I’m very close to Matt’s family; I have been for a long time. One of his three sisters was in my graduating class and we’ve been best friends for years now. His mother Lynn Riordan, took Matt’s accident not only has a terrible tragedy, but also, as a way to raise awareness for other teen drivers, and families. A month after the accident, Lynn created a walk in memory of Matt: “The Slow Down for Matt Picciuto Walk.” What we did was walk 18 laps around our high school track, and at the event, Lynn spoke in honor of her son. Soon after that, Lynn created an organization called, “Matt’s Mission Fund”.
Matt’s Mission is “To raise funds to aide local students in need; to encourage everyone to slow down and drive safe while raising awareness to the consequences of destructive driving decisions.” Should you speed down the road? Should you play silly games just to have fun for a matter of 10 seconds? Or shouldn’t you? In Matt’s yearbook, he had written in his senior statement, ‘Go to college, get a job, get married, have children, make a difference and live an interesting life,’ so that is what his mother is doing. Everything that is done for Matt’s Mission Fund is, in someway, making a difference in someone’s life, whether it’s people who are dealing with financial issues, or any other life struggles.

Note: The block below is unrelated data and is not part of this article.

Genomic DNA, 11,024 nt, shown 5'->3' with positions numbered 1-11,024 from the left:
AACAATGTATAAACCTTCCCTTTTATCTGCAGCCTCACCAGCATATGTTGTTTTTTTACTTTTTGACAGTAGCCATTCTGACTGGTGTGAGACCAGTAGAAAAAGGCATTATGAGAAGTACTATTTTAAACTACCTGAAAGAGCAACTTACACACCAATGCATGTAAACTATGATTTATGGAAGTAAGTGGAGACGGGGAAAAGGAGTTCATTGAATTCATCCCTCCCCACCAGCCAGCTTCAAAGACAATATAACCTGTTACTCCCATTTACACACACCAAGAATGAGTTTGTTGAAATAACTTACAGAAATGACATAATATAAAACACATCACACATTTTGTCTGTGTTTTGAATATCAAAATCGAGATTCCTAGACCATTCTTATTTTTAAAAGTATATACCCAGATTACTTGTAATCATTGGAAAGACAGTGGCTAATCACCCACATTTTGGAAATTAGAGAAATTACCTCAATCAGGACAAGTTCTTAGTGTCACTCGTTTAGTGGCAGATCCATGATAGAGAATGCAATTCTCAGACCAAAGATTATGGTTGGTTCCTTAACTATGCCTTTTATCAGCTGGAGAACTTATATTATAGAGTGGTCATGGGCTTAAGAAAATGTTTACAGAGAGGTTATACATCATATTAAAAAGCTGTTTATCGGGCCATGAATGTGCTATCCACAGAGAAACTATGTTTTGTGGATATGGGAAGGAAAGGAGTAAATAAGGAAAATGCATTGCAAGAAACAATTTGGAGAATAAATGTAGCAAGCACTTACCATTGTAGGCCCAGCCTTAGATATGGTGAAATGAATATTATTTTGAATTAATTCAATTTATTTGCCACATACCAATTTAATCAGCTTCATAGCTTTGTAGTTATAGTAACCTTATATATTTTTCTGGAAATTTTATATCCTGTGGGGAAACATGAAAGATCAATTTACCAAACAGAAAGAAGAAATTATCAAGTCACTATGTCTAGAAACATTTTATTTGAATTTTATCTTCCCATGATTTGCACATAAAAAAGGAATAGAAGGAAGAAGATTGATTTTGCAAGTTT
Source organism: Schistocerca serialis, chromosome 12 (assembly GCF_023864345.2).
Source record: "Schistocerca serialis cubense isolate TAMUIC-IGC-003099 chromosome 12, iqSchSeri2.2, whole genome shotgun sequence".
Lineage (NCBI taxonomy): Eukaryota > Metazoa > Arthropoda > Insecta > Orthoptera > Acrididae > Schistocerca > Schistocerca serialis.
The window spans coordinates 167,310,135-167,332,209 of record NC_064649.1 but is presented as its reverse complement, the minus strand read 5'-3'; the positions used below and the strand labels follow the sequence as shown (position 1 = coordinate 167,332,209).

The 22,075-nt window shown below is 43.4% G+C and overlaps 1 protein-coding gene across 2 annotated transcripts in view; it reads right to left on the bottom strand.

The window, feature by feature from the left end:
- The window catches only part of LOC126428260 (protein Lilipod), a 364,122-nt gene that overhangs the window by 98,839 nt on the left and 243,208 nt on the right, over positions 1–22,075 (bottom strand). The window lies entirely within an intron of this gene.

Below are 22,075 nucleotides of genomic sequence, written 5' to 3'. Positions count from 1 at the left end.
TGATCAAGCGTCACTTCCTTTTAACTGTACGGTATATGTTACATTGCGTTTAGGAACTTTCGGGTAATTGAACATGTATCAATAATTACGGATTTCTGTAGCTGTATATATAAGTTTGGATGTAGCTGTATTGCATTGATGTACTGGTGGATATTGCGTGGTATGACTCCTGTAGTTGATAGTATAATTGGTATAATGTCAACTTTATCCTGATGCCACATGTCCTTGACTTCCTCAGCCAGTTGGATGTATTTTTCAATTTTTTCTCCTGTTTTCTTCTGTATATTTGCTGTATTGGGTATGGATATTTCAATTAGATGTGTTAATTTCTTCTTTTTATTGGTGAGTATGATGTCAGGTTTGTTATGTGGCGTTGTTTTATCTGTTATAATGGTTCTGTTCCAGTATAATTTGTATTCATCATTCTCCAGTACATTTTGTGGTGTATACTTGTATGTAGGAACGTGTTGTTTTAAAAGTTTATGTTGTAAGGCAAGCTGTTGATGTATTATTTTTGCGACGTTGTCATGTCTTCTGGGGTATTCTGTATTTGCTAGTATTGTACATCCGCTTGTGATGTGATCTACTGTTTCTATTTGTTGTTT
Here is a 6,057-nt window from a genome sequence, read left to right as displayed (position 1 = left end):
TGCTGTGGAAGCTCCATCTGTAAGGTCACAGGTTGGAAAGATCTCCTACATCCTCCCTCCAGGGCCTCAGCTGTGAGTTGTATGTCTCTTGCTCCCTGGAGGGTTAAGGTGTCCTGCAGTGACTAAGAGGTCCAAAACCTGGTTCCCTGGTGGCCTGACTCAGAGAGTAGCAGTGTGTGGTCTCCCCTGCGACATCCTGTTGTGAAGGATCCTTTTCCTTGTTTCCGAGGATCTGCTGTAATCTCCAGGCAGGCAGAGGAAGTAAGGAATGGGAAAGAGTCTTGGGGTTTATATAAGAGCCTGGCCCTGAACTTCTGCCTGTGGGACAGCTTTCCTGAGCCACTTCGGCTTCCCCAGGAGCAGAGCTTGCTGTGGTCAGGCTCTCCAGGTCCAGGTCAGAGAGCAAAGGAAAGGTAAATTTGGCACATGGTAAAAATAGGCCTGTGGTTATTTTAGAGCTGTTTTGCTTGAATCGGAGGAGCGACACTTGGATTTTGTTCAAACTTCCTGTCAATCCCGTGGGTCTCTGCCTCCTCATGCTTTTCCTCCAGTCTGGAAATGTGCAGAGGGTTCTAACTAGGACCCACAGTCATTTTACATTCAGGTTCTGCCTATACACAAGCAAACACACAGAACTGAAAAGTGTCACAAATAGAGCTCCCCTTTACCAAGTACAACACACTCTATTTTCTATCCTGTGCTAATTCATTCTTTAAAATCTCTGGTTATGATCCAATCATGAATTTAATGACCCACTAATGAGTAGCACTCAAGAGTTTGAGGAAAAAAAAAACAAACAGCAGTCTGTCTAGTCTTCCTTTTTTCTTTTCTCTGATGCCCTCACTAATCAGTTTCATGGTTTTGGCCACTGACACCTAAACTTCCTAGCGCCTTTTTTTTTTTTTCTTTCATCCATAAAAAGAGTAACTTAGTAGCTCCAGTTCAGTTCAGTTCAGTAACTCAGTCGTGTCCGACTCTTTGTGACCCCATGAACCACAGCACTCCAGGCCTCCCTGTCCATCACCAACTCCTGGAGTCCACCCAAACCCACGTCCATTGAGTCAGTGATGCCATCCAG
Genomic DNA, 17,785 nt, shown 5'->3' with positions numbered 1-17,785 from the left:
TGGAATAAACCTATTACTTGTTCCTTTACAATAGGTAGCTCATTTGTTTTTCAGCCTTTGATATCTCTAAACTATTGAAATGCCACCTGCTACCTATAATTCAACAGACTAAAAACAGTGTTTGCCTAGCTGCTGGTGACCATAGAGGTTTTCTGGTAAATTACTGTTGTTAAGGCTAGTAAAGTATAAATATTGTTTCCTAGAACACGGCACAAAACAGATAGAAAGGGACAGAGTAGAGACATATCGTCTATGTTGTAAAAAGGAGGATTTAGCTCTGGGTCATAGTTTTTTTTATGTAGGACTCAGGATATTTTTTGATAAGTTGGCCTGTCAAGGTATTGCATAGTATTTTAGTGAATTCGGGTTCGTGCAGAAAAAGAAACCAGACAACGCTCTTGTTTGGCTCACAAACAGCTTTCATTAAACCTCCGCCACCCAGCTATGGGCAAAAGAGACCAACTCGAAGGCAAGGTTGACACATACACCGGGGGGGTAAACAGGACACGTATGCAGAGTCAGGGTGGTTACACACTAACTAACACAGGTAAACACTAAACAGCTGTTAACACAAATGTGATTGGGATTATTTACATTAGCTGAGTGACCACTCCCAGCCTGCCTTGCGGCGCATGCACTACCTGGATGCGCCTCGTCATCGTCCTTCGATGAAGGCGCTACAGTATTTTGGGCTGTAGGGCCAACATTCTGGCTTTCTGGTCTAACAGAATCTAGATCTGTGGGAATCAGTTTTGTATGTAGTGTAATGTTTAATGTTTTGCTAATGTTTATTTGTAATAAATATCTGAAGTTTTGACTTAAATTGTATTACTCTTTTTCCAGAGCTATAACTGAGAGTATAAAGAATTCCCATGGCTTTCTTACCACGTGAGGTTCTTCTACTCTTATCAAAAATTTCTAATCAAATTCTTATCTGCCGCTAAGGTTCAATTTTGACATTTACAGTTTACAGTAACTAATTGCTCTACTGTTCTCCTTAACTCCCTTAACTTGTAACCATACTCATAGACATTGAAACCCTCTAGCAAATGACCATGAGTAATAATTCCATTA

After Matt’s death, it brought our entire community together. Lynn made a sign that is in our senior parking lot that reads ‘SLOW DOWN, DRIVE SAFE always remember… Matthew Picciuto 1991 – 2009. We gave out key chains, and wristbands that I wear everyday that say, “Slow down for Matt Picciuto”. It’s simple reminders like those that really make you think. This is a reality check for people who think they should speed out of the parking lot. Nothing is that important that you have to excessively speed, it can wait, but your life cannot. People fail to realize this, but with the help of Lynn and Matt’s Mission Fund, it is becoming more and more clear.